When Ian and Becky Sheveling moved to Yorkshire to start a new life, they wanted their new home to be as environmentally-friendly as possible. So heating and hot water from a Dimplex heat pump and solar thermal water heating system were a natural choice to cut the building’s carbon footprint.

In an ambitious change of lifestyle that was featured on the Channel 5 television programme ‘Build a New Life in the Country’, Ian and Becky’s leap of faith saw them move from London and buy a farmhouse and barn on seven acres of land in Yorkshire.

The house is a large old Grade II listed farmhouse, which the couple have now substantially but sympathetically modernised, in line with the listed status of the property. With five bedrooms and an open plan living area downstairs, it initially presented a heating challenge. But Halifax-based Dimplex renewables installer partner Blue Flag suggested retrofit underfloor heating throughout the house and barn, with the heat provided by an SI 21 TE Dimplex ground source heat pump, so the house is now beautifully warm. A Dimplex solar thermal system provides plentiful hot water, assisted by the heat pump’s extra capacity if additional water heating is required.

“The renewable heating and hot water system is absolutely brilliant, we’re thrilled with it,” says Becky. “The solar system is the main water heating, and it doesn’t even need sunshine to produce lots of hot water. Sometimes we can get through six or seven loads of washing in a day, and it easily copes with this.”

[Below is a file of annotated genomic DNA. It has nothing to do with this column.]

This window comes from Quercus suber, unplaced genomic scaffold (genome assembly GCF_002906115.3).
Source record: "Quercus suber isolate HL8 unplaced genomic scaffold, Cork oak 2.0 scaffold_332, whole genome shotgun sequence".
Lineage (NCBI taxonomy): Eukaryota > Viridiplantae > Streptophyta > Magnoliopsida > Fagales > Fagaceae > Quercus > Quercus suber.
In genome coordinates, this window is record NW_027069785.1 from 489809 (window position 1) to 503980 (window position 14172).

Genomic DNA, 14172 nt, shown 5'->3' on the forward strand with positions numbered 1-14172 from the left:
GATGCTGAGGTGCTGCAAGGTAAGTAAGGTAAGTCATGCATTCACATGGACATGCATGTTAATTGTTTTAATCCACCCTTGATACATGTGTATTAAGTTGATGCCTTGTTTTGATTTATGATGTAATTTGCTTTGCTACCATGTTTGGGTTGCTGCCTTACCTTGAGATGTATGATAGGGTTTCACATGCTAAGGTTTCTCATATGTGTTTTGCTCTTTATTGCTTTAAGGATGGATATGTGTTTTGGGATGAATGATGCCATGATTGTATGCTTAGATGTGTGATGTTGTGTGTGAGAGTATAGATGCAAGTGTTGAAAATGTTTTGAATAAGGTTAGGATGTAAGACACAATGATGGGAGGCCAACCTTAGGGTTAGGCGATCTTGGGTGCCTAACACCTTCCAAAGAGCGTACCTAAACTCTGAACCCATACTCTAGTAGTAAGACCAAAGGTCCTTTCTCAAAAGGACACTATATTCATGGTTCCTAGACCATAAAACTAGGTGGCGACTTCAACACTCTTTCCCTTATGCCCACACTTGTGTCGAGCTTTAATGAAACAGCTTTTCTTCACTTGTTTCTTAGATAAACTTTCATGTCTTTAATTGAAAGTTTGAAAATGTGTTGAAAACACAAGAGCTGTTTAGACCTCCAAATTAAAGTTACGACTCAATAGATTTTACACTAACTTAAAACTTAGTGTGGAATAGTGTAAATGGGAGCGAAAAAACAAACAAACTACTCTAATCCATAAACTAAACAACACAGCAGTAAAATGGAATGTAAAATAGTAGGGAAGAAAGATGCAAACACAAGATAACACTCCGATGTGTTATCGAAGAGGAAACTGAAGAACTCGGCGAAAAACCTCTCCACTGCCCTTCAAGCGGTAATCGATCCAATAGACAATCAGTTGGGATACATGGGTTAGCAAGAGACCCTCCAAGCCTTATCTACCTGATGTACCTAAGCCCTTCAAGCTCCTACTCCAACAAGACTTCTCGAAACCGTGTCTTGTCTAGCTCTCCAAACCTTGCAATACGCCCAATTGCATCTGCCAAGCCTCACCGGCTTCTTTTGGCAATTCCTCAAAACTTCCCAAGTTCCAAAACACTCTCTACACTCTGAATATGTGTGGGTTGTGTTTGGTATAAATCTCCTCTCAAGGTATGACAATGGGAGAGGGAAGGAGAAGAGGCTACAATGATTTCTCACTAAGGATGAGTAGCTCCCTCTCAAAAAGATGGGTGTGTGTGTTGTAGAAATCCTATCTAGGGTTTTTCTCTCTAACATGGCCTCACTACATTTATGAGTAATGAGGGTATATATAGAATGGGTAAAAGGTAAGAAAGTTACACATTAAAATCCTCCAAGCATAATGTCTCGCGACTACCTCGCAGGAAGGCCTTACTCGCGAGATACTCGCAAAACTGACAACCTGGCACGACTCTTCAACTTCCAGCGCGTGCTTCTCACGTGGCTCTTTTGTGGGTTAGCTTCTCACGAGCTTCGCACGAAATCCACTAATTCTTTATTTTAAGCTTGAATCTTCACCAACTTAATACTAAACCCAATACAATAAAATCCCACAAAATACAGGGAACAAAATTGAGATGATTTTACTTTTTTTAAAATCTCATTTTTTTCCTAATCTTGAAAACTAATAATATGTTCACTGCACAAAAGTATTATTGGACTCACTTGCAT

The heat pump and hot water cylinder are located in the house’s utility room, with the horizontal ground collector installed on a sloping area near the house. Stuart Robertshaw of Blue Flag explains: “The ground collector installation presented us with a challenge, as due to the heavy autumn rain the trenches on the clay hillside kept collapsing. But eventually the weather gave us a break, the ground loops were installed and the heat pump was commissioned before Christmas.”

Becky adds: “We had really hard weather in the January after the Dimplex heat pump was installed. But after months of living in the cold semi-refurbished house, we had comfortable heating and plentiful hot water. It was such a luxury, we were over the moon!”

The Shevelings’ plan for sustainable living hasn’t ended with the completion of the house, though. Located in the beautiful Holme Valley – the setting for TV’s ‘Last of the Summer Wine’ - the couple have planted a 7,000-vine vineyard and also plan to build a winery, visitor centre and a number of ‘eco pods’, cabins sleeping up to six people where visitors can enjoy a break in the latest in eco-living. All buildings will incorporate as many environmentally friendly features as possible, including Dimplex heat pumps and solar thermal water heating.

The plan is for the eco pods to achieve Level 5 of the Code for Sustainable Homes; they will incorporate green roofs and recycled building materials as well as renewable heating and hot water. In fact, it’s hoped the entire site will be carbon-neutral by 2011 or 2012. Other ‘green’ features on the planning list include three wind turbines on the hills above the buildings and use of a local spring water supply to meet the site’s requirements.

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